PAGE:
Blue Notes | What's Ahead for the Giants, Leaders Wanted and More

Jackson Thompson

The Giants are 32 days away from kicking off their 2020 season and the Joe Judge era.

As they grind toward that dual milestone, the team entered Phase 2 of training camp in which they were on the field for 90 minutes running drills in separate groups of offensive and defensive players.

"We can't come together and do anything competitive against each other, but it's an opportunity to get on the field and run football drills at full speed," Judge said during a video conference. "Get the guys out and work on timing and the execution and fundamentals of our scheme."

For Judge, Wednesday was the first day that he was able to look on the field and see all 80 players on the team's current roster, the realization that he's a head coach setting in.

Amid an offseason plagued by the restrictions of COVID-19 and its subsequent quarantine, Judge and his staff have stressed the importance of following protocol to protect each other's health and ensure that the team would get the opportunity to hit the practice field together.

Following those safety measures have paid off. So far, the Giants appear to be keeping COVID-19 at bay.

"If you like football, you truly love being on the field of the players," Judge said. "Being on the field with the players, interacting with them as a coach, getting to feel their energy on the field, that's what's fun.

"From the start of stretching there we keep it moving, to the end of practice with conditioning, you know it's just a great opportunity to be on the field with the guys, they get a feel for us, we get a feel for them. Meetings are necessary to make sure to know what we do on the field, but practice is what it's all about."

Judge says that the Giants are ramping up toward Phase 3 activities that will begin Friday.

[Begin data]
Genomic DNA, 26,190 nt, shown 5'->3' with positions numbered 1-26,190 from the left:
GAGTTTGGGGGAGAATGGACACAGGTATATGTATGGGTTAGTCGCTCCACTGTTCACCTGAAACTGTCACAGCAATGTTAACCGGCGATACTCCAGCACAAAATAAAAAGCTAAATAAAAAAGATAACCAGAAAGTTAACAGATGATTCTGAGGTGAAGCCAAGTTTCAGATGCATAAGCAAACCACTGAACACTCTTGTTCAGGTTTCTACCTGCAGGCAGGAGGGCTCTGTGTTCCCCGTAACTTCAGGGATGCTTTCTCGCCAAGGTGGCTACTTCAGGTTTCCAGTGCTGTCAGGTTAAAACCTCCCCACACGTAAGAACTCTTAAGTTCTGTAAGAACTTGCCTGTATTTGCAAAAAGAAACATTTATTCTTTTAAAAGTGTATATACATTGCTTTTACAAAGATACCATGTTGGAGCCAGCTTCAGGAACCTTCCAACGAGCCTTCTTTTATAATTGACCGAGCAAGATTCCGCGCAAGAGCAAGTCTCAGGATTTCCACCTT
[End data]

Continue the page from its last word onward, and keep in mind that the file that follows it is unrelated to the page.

In Search of Leaders

With one of the NFL's youngest rosters in 2020, Judge and his coaching staff are not inheriting many pre-established leaders on the team. Judge expects the next few weeks of camp to result in leadership emerging among the Giants' position groups.

"All of our players are working on establishing leadership within their own groups," Judge said.

"That will emerge more and more as training camp goes on. It all starts with doing your job well and putting the team first and that's really what leaders have to do."

One player that Judge praised as a leader is 27-year-old cornerback James Bradberry. Bradberry is a newcomer to the Giants after signing a three-year, $43.5 million contract this offseason.

"He comes to work every day with a purpose. He's attentive in the meetings. He takes diligent care of his body off the field," Judge said. "You can tell he's learned through his time in the league how to prepare himself for a season."

Captain Dan?

One young player that the Giants will be counting on to develop into a leader this season is second-year quarterback Daniel Jones.

Jones has undoubtedly taken a leader's initiative this offseason by adding bulk to his frame through an intense training routine. For Jones, putting on muscle is a move that should boost every aspect of his game.

However, Jones's decision to improve his physical form was not on Giants' coaches' instruction.

"That's not even a conversation we ever had," Judge said of Jones' offseason strength training in which he gained nearly ten pounds of muscle. "When you look at any player from their rookie year to year two, bodies change.

"When you get to the NFL and your body is your career. Guys learn how to really maximize what they have and that comes with nutrition, that comes with training. Obviously, [Jones] is a guy that, during the pandemic, didn't take any time off, he really used it to his advantage to do whatever he could do."

With College Football on Hiatus, How Will Giants Adapt?

While Judge and his team have placed their focus on training camp and preparation for the upcoming season, a topic outside of the NFL will still weigh on the Giants and the football world at large.

That would be scouting future talent. Thanks to several college football conferences across the country choosing to push back their 2020 seasons to the spring, preparing for next year's NFL draft will come with a new set of unprecedented challenges.

However, Judge says that he and the personnel department have had conversations preparing for this outcome throughout the summer.

"They've been talking throughout the summer anticipating that some colleges may not have football and obviously that's come to fruition at this point," Judge said.

"We're going to have to rely heavily on tape which is ultimately the best scouting is seeing what they do on the field. The disadvantage of that is you're not going to see their most recent year of film."

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